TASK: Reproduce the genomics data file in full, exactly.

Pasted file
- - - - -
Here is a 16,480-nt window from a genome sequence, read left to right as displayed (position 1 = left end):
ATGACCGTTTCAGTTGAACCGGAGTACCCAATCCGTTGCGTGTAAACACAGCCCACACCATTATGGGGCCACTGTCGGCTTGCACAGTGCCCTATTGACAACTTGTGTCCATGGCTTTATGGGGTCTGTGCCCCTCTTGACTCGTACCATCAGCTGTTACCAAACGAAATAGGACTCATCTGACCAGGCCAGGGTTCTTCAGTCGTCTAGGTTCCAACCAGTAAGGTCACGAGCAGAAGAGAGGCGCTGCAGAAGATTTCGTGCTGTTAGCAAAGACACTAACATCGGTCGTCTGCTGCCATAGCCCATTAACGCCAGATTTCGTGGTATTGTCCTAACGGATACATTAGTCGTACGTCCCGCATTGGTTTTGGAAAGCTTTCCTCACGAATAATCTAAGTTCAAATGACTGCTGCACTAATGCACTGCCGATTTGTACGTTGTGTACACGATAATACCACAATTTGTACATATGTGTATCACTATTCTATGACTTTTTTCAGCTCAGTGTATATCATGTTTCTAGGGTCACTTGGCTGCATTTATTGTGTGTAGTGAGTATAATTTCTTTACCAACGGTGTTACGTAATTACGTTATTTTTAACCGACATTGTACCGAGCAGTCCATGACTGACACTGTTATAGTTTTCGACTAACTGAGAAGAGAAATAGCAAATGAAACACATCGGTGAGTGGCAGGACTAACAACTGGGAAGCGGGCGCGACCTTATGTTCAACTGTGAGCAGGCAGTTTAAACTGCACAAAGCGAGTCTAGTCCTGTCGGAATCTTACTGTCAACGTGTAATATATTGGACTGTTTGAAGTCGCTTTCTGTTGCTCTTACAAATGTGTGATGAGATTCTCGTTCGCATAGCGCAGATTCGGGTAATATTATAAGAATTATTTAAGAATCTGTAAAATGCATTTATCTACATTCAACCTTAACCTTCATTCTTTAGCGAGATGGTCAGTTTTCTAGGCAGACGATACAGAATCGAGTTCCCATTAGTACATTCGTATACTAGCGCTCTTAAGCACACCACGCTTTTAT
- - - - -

Here is a 16,480-nt window from a genome sequence, read left to right as displayed (position 1 = left end):
ATGACCGTTTCAGTTGAACCGGAGTACCCAATCCGTTGCGTGTAAACACAGCCCACACCATTATGGGGCCACTGTCGGCTTGCACAGTGCCCTATTGACAACTTGTGTCCATGGCTTTATGGGGTCTGTGCCCCTCTTGACTCGTACCATCAGCTGTTACCAAACGAAATAGGACTCATCTGACCAGGCCAGGGTTCTTCAGTCGTCTAGGTTCCAACCAGTAAGGTCACGAGCAGAAGAGAGGCGCTGCAGAAGATTTCGTGCTGTTAGCAAAGACACTAACATCGGTCGTCTGCTGCCATAGCCCATTAACGCCAGATTTCGTGGTATTGTCCTAACGGATACATTAGTCGTACGTCCCGCATTGGTTTTGGAAAGCTTTCCTCACGAATAATCTAAGTTCAAATGACTGCTGCACTAATGCACTGCCGATTTGTACGTTGTGTACACGATAATACCACAATTTGTACATATGTGTATCACTATTCTATGACTTTTTTCAGCTCAGTGTATATCATGTTTCTAGGGTCACTTGGCTGCATTTATTGTGTGTAGTGAGTATAATTTCTTTACCAACGGTGTTACGTAATTACGTTATTTTTAACCGACATTGTACCGAGCAGTCCATGACTGACACTGTTATAGTTTTCGACTAACTGAGAAGAGAAATAGCAAATGAAACACATCGGTGAGTGGCAGGACTAACAACTGGGAAGCGGGCGCGACCTTATGTTCAACTGTGAGCAGGCAGTTTAAACTGCACAAAGCGAGTCTAGTCCTGTCGGAATCTTACTGTCAACGTGTAATATATTGGACTGTTTGAAGTCGCTTTCTGTTGCTCTTACAAATGTGTGATGAGATTCTCGTTCGCATAGCGCAGATTCGGGTAATATTATAAGAATTATTTAAGAATCTGTAAAATGCATTTATCTACATTCAACCTTAACCTTCATTCTTTAGCGAGATGGTCAGTTTTCTAGGCAGACGATACAGAATCGAGTTCCCATTAGTACATTCGTATACTAGCGCTCTTAAGCACACCACGCTTTTAT